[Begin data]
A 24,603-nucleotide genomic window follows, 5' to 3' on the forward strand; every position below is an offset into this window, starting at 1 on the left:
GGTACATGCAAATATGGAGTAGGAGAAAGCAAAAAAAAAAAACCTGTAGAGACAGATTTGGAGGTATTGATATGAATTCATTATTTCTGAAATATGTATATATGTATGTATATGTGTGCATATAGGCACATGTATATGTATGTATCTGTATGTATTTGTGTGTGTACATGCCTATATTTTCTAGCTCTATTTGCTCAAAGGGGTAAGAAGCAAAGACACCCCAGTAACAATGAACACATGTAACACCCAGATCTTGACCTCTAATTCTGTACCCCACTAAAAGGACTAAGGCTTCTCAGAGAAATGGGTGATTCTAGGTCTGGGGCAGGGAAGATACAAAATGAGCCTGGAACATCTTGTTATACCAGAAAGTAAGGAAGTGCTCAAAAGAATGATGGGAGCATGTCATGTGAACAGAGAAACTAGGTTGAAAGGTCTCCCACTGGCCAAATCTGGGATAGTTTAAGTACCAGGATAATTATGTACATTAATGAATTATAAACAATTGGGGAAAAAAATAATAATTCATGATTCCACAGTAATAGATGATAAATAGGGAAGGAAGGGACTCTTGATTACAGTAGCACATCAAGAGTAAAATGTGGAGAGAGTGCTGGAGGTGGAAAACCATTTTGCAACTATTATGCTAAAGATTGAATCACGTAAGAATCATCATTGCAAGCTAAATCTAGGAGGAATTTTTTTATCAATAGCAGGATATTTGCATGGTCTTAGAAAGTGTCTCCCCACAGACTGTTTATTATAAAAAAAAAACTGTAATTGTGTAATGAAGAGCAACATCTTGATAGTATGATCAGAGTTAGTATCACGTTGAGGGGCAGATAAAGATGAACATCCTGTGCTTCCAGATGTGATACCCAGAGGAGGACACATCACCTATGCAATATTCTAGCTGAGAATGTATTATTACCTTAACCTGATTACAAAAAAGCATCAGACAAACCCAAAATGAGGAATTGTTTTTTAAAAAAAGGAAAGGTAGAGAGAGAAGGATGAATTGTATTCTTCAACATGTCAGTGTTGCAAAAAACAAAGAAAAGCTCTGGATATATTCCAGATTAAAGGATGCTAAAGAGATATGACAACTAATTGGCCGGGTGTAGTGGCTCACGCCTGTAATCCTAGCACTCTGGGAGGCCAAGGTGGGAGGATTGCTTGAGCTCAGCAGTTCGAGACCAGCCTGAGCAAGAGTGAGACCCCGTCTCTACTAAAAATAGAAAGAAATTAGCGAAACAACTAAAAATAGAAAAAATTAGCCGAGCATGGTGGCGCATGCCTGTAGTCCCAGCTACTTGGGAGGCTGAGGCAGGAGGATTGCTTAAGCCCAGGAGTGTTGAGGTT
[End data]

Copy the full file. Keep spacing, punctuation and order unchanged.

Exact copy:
A 24,603-nucleotide genomic window follows, 5' to 3' on the forward strand; every position below is an offset into this window, starting at 1 on the left:
GGTACATGCAAATATGGAGTAGGAGAAAGCAAAAAAAAAAAACCTGTAGAGACAGATTTGGAGGTATTGATATGAATTCATTATTTCTGAAATATGTATATATGTATGTATATGTGTGCATATAGGCACATGTATATGTATGTATCTGTATGTATTTGTGTGTGTACATGCCTATATTTTCTAGCTCTATTTGCTCAAAGGGGTAAGAAGCAAAGACACCCCAGTAACAATGAACACATGTAACACCCAGATCTTGACCTCTAATTCTGTACCCCACTAAAAGGACTAAGGCTTCTCAGAGAAATGGGTGATTCTAGGTCTGGGGCAGGGAAGATACAAAATGAGCCTGGAACATCTTGTTATACCAGAAAGTAAGGAAGTGCTCAAAAGAATGATGGGAGCATGTCATGTGAACAGAGAAACTAGGTTGAAAGGTCTCCCACTGGCCAAATCTGGGATAGTTTAAGTACCAGGATAATTATGTACATTAATGAATTATAAACAATTGGGGAAAAAAATAATAATTCATGATTCCACAGTAATAGATGATAAATAGGGAAGGAAGGGACTCTTGATTACAGTAGCACATCAAGAGTAAAATGTGGAGAGAGTGCTGGAGGTGGAAAACCATTTTGCAACTATTATGCTAAAGATTGAATCACGTAAGAATCATCATTGCAAGCTAAATCTAGGAGGAATTTTTTTATCAATAGCAGGATATTTGCATGGTCTTAGAAAGTGTCTCCCCACAGACTGTTTATTATAAAAAAAAAACTGTAATTGTGTAATGAAGAGCAACATCTTGATAGTATGATCAGAGTTAGTATCACGTTGAGGGGCAGATAAAGATGAACATCCTGTGCTTCCAGATGTGATACCCAGAGGAGGACACATCACCTATGCAATATTCTAGCTGAGAATGTATTATTACCTTAACCTGATTACAAAAAAGCATCAGACAAACCCAAAATGAGGAATTGTTTTTTAAAAAAAGGAAAGGTAGAGAGAGAAGGATGAATTGTATTCTTCAACATGTCAGTGTTGCAAAAAACAAAGAAAAGCTCTGGATATATTCCAGATTAAAGGATGCTAAAGAGATATGACAACTAATTGGCCGGGTGTAGTGGCTCACGCCTGTAATCCTAGCACTCTGGGAGGCCAAGGTGGGAGGATTGCTTGAGCTCAGCAGTTCGAGACCAGCCTGAGCAAGAGTGAGACCCCGTCTCTACTAAAAATAGAAAGAAATTAGCGAAACAACTAAAAATAGAAAAAATTAGCCGAGCATGGTGGCGCATGCCTGTAGTCCCAGCTACTTGGGAGGCTGAGGCAGGAGGATTGCTTAAGCCCAGGAGTGTTGAGGTT